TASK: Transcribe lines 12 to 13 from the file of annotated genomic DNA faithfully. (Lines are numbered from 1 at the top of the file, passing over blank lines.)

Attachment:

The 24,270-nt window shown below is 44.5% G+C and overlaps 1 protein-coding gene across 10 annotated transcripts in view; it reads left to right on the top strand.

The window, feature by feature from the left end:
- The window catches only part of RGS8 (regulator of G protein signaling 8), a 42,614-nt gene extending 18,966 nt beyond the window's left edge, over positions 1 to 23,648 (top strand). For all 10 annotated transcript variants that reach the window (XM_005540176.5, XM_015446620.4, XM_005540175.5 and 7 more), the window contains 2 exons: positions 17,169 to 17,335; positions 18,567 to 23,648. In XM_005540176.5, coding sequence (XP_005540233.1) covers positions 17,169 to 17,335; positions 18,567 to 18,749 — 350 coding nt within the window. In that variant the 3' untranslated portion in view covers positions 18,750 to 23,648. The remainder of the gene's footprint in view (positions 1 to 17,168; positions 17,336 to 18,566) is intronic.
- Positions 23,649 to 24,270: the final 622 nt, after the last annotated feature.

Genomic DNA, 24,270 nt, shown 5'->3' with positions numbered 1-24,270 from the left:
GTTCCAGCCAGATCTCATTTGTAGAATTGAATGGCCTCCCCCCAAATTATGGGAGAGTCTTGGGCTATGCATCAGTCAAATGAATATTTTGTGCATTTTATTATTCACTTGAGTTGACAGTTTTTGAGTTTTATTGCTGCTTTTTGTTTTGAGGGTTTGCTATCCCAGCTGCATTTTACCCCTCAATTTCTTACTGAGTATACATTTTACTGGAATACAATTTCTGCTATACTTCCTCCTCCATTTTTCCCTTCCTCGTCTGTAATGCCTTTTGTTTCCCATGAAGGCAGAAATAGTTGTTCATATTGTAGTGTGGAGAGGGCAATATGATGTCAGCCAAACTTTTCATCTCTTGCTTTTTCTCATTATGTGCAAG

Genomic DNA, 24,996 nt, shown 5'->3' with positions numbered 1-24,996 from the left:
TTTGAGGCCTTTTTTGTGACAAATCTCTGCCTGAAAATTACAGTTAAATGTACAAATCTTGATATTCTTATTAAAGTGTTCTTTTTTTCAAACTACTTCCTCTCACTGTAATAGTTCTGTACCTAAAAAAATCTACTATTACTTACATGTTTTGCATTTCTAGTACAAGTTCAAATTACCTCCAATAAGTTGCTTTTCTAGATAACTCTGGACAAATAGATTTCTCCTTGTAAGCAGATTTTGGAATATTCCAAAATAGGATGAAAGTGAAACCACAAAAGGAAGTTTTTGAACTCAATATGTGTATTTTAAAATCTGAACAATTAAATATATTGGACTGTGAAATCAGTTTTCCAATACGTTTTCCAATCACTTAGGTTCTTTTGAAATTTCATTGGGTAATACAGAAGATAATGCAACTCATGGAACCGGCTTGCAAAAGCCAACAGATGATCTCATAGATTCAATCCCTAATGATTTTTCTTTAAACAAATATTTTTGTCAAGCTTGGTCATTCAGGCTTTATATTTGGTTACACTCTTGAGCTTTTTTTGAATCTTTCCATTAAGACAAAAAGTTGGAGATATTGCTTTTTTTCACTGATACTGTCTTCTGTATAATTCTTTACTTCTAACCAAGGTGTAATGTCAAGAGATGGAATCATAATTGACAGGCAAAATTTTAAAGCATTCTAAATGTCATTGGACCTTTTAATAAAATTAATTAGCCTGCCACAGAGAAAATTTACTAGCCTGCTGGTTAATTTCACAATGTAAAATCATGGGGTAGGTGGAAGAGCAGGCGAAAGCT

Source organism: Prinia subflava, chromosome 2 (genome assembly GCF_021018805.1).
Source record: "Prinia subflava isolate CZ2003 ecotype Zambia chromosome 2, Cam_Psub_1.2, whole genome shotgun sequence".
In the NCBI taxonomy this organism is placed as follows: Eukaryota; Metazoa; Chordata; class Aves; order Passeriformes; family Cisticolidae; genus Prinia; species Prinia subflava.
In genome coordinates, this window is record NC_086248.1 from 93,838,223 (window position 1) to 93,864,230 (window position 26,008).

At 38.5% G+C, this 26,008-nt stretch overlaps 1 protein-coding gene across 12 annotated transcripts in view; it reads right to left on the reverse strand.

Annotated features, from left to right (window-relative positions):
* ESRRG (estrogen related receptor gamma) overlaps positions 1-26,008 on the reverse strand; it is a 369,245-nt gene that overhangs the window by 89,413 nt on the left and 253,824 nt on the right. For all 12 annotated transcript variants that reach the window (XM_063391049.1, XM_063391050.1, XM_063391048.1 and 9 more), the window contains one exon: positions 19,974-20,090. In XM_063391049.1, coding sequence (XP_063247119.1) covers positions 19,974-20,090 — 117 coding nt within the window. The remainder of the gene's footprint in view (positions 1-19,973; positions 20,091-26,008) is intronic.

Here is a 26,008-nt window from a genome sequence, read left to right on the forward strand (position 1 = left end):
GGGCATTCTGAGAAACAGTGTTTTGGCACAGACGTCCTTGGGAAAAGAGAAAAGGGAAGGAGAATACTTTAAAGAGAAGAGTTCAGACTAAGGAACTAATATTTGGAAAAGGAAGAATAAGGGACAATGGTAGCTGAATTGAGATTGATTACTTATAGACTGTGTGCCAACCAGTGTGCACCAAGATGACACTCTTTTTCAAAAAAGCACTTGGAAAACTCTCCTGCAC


In genome coordinates, this window is record NC_086248.1 from 93,838,223 (window position 1) to 93,864,230 (window position 26,008).

At 38.5% G+C, this 26,008-nt stretch overlaps 1 protein-coding gene across 12 annotated transcripts in view; it reads right to left on the reverse strand.